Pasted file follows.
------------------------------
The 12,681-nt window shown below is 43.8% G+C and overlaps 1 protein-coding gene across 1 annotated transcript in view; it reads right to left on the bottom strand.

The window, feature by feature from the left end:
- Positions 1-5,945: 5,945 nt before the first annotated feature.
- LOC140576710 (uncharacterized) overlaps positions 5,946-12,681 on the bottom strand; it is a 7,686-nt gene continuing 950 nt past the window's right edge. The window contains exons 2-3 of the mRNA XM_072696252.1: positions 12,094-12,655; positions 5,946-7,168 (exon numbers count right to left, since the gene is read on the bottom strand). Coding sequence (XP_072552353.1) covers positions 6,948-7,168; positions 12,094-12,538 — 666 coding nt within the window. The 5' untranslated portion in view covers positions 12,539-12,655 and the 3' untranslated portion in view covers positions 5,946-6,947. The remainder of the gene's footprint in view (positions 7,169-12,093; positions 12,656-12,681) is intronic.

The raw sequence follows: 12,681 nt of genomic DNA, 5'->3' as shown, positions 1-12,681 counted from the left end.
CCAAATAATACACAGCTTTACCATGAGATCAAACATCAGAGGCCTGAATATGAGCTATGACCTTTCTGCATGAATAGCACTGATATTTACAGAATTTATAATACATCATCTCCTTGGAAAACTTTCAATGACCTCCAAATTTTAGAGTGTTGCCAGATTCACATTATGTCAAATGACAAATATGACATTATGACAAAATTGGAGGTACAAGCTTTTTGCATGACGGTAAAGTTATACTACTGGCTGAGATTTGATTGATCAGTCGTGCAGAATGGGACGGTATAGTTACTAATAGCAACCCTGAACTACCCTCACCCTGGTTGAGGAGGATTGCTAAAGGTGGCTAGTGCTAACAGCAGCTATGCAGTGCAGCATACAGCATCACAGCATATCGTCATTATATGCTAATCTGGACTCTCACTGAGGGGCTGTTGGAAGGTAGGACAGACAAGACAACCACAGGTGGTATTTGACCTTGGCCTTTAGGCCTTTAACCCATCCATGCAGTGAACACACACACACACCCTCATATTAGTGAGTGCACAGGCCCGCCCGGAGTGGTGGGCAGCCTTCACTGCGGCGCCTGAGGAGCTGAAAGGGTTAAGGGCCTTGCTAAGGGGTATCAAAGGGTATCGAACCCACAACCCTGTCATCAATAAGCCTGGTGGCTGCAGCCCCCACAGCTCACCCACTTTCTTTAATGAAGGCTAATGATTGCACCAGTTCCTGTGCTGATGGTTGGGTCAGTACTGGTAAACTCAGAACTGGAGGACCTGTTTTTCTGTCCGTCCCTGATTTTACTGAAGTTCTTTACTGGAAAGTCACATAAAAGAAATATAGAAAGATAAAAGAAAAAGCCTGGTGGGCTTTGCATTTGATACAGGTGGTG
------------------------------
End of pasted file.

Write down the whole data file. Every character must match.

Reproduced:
The 12,681-nt window shown below is 43.8% G+C and overlaps 1 protein-coding gene across 1 annotated transcript in view; it reads right to left on the bottom strand.

The window, feature by feature from the left end:
- Positions 1-5,945: 5,945 nt before the first annotated feature.
- LOC140576710 (uncharacterized) overlaps positions 5,946-12,681 on the bottom strand; it is a 7,686-nt gene continuing 950 nt past the window's right edge. The window contains exons 2-3 of the mRNA XM_072696252.1: positions 12,094-12,655; positions 5,946-7,168 (exon numbers count right to left, since the gene is read on the bottom strand). Coding sequence (XP_072552353.1) covers positions 6,948-7,168; positions 12,094-12,538 — 666 coding nt within the window. The 5' untranslated portion in view covers positions 12,539-12,655 and the 3' untranslated portion in view covers positions 5,946-6,947. The remainder of the gene's footprint in view (positions 7,169-12,093; positions 12,656-12,681) is intronic.

The raw sequence follows: 12,681 nt of genomic DNA, 5'->3' as shown, positions 1-12,681 counted from the left end.
CCAAATAATACACAGCTTTACCATGAGATCAAACATCAGAGGCCTGAATATGAGCTATGACCTTTCTGCATGAATAGCACTGATATTTACAGAATTTATAATACATCATCTCCTTGGAAAACTTTCAATGACCTCCAAATTTTAGAGTGTTGCCAGATTCACATTATGTCAAATGACAAATATGACATTATGACAAAATTGGAGGTACAAGCTTTTTGCATGACGGTAAAGTTATACTACTGGCTGAGATTTGATTGATCAGTCGTGCAGAATGGGACGGTATAGTTACTAATAGCAACCCTGAACTACCCTCACCCTGGTTGAGGAGGATTGCTAAAGGTGGCTAGTGCTAACAGCAGCTATGCAGTGCAGCATACAGCATCACAGCATATCGTCATTATATGCTAATCTGGACTCTCACTGAGGGGCTGTTGGAAGGTAGGACAGACAAGACAACCACAGGTGGTATTTGACCTTGGCCTTTAGGCCTTTAACCCATCCATGCAGTGAACACACACACACACCCTCATATTAGTGAGTGCACAGGCCCGCCCGGAGTGGTGGGCAGCCTTCACTGCGGCGCCTGAGGAGCTGAAAGGGTTAAGGGCCTTGCTAAGGGGTATCAAAGGGTATCGAACCCACAACCCTGTCATCAATAAGCCTGGTGGCTGCAGCCCCCACAGCTCACCCACTTTCTTTAATGAAGGCTAATGATTGCACCAGTTCCTGTGCTGATGGTTGGGTCAGTACTGGTAAACTCAGAACTGGAGGACCTGTTTTTCTGTCCGTCCCTGATTTTACTGAAGTTCTTTACTGGAAAGTCACATAAAAGAAATATAGAAAGATAAAAGAAAAAGCCTGGTGGGCTTTGCATTTGATACAGGTGGTG